This is a bill for divorce, filed by the plaintiff in error against the defendant in error, upon the ground of the impotency of the husband. The.defendant filed an answer denying the material allegations of the bill, and also a cross-bill praying for a divorce from the complainant, charging her with an attempt to poison him, and with extreme and repeated cruelty. The complainant demurred to portions of the cross-bill, and answered the balance. The demurrer was subsequently confessed. The original bill was filed January 5, 1894, and on May 21, 1894, the circuit court, after hearing had, dismissed the cross-bill, and, finding the allegations of the original bill as to impotency to be true, decreed that complainant be divorced from the defendant, and that the latter pay alimony and attorney's fees, etc. Upon appeal to the Appellate Court, that court reversed the decree of divorce entered by the circuit court, and dismissed the bill without remanding the cause. The present writ of error is sued out for the purpose of reviewing the judgment of the Appellate Court.

The parties were married on October 23, 1893, and lived together until December 18, 1893, when the wife left her husband, and commenced this proceeding for divorce. She was twenty-five years old, and he was twenty-nine years old. The bill charges, that, after her marriage, the complainant discovered that the defendant had for years before said marriage been addicted to self-abuse or masturbation, and that the practice of this vice had so injuriously affected his sexual functions as to destroy his capacity and his desire for sexual intercourse. We do not deem it necessary to enter into a discussion of the testimony in this record, the most of which is filthy and revolting in the extreme. It is sufficient to say, that, in our opinion, it was such as to justify the decree of the circuit court, and that the Appellate Court erred in reversing that decree.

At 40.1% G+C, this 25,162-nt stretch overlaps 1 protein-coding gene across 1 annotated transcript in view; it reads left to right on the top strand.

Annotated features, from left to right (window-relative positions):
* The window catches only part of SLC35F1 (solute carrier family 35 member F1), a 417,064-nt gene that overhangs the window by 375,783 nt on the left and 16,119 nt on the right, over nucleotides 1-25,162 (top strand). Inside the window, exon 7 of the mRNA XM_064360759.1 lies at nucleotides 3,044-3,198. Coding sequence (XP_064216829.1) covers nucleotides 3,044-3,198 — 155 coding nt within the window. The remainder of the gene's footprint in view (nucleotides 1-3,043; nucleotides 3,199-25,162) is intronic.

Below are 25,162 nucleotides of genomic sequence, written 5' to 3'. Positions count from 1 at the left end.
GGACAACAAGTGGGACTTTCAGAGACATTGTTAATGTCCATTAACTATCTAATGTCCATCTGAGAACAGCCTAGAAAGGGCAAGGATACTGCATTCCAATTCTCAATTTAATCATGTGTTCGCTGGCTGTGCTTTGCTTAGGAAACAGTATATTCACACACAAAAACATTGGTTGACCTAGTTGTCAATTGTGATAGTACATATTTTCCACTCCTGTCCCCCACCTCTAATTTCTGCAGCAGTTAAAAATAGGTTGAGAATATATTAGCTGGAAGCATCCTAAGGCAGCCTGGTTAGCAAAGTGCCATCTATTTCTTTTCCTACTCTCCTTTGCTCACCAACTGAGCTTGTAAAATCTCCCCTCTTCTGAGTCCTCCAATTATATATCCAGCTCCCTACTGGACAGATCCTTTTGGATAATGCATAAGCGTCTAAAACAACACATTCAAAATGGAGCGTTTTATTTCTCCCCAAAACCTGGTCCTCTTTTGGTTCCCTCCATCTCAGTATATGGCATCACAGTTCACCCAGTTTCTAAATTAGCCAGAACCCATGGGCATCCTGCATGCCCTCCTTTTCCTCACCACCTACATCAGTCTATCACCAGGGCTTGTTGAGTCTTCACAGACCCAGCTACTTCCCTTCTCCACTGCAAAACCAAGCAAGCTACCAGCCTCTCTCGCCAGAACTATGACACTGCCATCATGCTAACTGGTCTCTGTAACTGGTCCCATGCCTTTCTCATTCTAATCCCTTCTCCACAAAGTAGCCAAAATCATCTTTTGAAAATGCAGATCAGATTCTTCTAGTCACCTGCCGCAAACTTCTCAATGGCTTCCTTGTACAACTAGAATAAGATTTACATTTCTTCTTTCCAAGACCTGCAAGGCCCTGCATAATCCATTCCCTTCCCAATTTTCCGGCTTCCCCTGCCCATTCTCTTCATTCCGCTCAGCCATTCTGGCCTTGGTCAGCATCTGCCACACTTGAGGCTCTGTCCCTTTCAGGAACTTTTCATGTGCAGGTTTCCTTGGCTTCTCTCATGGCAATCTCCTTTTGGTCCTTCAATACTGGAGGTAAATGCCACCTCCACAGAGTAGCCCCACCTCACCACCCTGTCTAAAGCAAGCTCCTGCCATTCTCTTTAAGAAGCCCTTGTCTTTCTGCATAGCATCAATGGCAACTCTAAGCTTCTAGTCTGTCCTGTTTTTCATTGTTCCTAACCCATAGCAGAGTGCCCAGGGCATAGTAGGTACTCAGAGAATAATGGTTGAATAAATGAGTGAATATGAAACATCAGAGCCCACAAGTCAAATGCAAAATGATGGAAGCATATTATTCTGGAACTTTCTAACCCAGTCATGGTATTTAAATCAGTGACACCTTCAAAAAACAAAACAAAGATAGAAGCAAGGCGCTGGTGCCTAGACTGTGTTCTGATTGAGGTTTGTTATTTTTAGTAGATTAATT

Impotence has been defined to be "such an incurable incapacity as admits of neither copulation nor procreation." (1 Bishop on Marriage and Divorce, -5th ed.-sec. 332). Section 1 of the Divorce act of Illinois provides, "that in every case in which a marriage has been, or hereafter may be, contracted and solemnized between any two persons, and it shall be adjudged, in the manner hereinafter provided, that either party, at the time of such marriage, was and continues to be naturally impotent, * * * it shall be lawful for the injured party to obtain a divorce and dissolution of such marriage contract." (Rev. Stat. chap. 40, sec. 1). To obtain a divorce upon the ground of impotency, it must be shown, as it has been shown in the case at bar, that the defect existed at the time of the marriage and that it is incurable; and the burden of proof is upon the complainant to establish these facts. (1 Bishop on Marriage and Divorce,-5th ed.-sec. 322; Lorenz v. Lorenz, 93 Ill. 376). Where the defect in the husband proceeds from self-abuse, if he will not exercise a moral restraint over himself, and test the curability of his disorder by proper self-control, his wife has a right

of action on the ground of his impotence. (Browne's Commentary on the Law of Divorce and Alimony, p. 184).

"Where the wife is the applicant, and the impotence of the husband proceeds from self-abuse which may be cured by his exercising moral restraint over himself, yet not otherwise, and he will not exercise such restraint, this sort of curability, it would seem, is not deemed to take away her right to the divorce." (1 Bishop on Marriage, Divorce and Sep. sec. 789; 1 Bishop on Marriage and Divorce,-5th ed.-sec. 322). The proof here shows, that efforts were made to cure the husband, and that he would not exercise moral restraint over himself. The evidence "tends strongly to establish the fact," as is well said by the Appellate Court in its opinion, "that through long continued indulgence in self-abuse," the defendant in error “had become so perverted in mind and body as to deprive him of the present desire and ability to perform the act of coition with his wife."

An old rule of the canon law prevailed in the ecclesiastical courts of England, which is known as the rule of triennial cohabitation. By that rule the parties were required to live together for three years, and, if at the end of that time, the marriage remained unconsummated, impotence was to be presumed. But this rule has not been so often applied since the law of evidence has been altered, so as to permit the parties to take the stand as witnesses in their own cause. (2 Bishop on Marriage and Divorce,-5th ed.-secs. 585, 589). The English courts have lately modified the rule of triennial cohabitation, and hold that the rule does not apply when the court is satisfied by other evidence, for example, of the wife herself, of the husband's impotence. (2 Bishop on Marriage and Divorce,-5th ed.-sec. 588a). In F. v. D. 4 Swab. & Tr. 86, the Judge Ordinary said: "There remains the rule as to triennial cohabitation; this rule only applies when the impotence is left to be presumed from continued nonconsummation; for when the impotence is clearly proved